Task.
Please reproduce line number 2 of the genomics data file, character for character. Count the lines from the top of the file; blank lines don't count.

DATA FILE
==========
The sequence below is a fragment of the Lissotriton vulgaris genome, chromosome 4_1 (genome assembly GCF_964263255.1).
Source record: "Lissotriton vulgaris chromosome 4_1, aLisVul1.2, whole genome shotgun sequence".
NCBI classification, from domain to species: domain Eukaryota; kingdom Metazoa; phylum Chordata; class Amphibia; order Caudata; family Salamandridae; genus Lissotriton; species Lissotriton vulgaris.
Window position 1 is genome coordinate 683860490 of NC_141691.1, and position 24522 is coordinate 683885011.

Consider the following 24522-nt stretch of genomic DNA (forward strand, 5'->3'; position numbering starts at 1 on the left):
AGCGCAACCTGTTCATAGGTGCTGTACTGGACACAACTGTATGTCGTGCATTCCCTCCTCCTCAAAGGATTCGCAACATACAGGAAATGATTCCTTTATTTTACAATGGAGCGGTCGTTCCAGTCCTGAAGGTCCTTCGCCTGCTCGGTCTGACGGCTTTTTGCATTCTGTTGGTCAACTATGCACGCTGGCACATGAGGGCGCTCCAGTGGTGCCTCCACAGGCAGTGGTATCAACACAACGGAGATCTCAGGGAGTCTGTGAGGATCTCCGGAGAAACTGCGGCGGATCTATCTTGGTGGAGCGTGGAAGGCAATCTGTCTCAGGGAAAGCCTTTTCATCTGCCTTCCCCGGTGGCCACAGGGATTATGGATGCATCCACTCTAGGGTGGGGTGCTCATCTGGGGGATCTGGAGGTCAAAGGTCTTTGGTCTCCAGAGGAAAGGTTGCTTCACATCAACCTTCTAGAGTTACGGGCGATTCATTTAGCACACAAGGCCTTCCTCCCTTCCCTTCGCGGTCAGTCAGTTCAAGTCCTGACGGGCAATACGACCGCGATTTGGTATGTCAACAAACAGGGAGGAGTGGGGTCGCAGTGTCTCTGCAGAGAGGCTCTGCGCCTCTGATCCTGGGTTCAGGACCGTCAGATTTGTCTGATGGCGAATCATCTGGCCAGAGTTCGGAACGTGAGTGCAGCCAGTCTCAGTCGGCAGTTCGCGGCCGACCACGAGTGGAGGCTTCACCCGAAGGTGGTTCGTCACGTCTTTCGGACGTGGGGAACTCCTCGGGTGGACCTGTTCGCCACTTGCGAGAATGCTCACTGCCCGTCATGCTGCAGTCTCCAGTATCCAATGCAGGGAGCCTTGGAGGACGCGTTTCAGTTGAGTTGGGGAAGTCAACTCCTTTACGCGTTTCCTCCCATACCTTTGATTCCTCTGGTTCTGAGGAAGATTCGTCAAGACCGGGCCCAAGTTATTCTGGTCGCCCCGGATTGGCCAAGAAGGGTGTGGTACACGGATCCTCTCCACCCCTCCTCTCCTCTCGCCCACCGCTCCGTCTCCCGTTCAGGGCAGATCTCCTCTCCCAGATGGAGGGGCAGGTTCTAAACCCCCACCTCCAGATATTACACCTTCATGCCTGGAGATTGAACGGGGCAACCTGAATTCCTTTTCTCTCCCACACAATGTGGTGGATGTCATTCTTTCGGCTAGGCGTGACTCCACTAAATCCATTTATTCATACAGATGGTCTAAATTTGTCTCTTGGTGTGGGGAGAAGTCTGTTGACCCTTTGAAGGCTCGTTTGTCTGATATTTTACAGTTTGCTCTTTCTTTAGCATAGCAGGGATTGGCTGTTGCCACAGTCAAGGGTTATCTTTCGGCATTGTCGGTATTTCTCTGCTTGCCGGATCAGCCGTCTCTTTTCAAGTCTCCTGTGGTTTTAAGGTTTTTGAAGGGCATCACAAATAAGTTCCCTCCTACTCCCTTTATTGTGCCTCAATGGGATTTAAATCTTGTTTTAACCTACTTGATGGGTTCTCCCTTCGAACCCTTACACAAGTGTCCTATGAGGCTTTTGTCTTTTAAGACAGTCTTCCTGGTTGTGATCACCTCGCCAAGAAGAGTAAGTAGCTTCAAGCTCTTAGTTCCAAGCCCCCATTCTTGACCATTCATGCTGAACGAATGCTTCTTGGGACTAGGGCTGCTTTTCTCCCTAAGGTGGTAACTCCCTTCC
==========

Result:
Source record: "Lissotriton vulgaris chromosome 4_1, aLisVul1.2, whole genome shotgun sequence".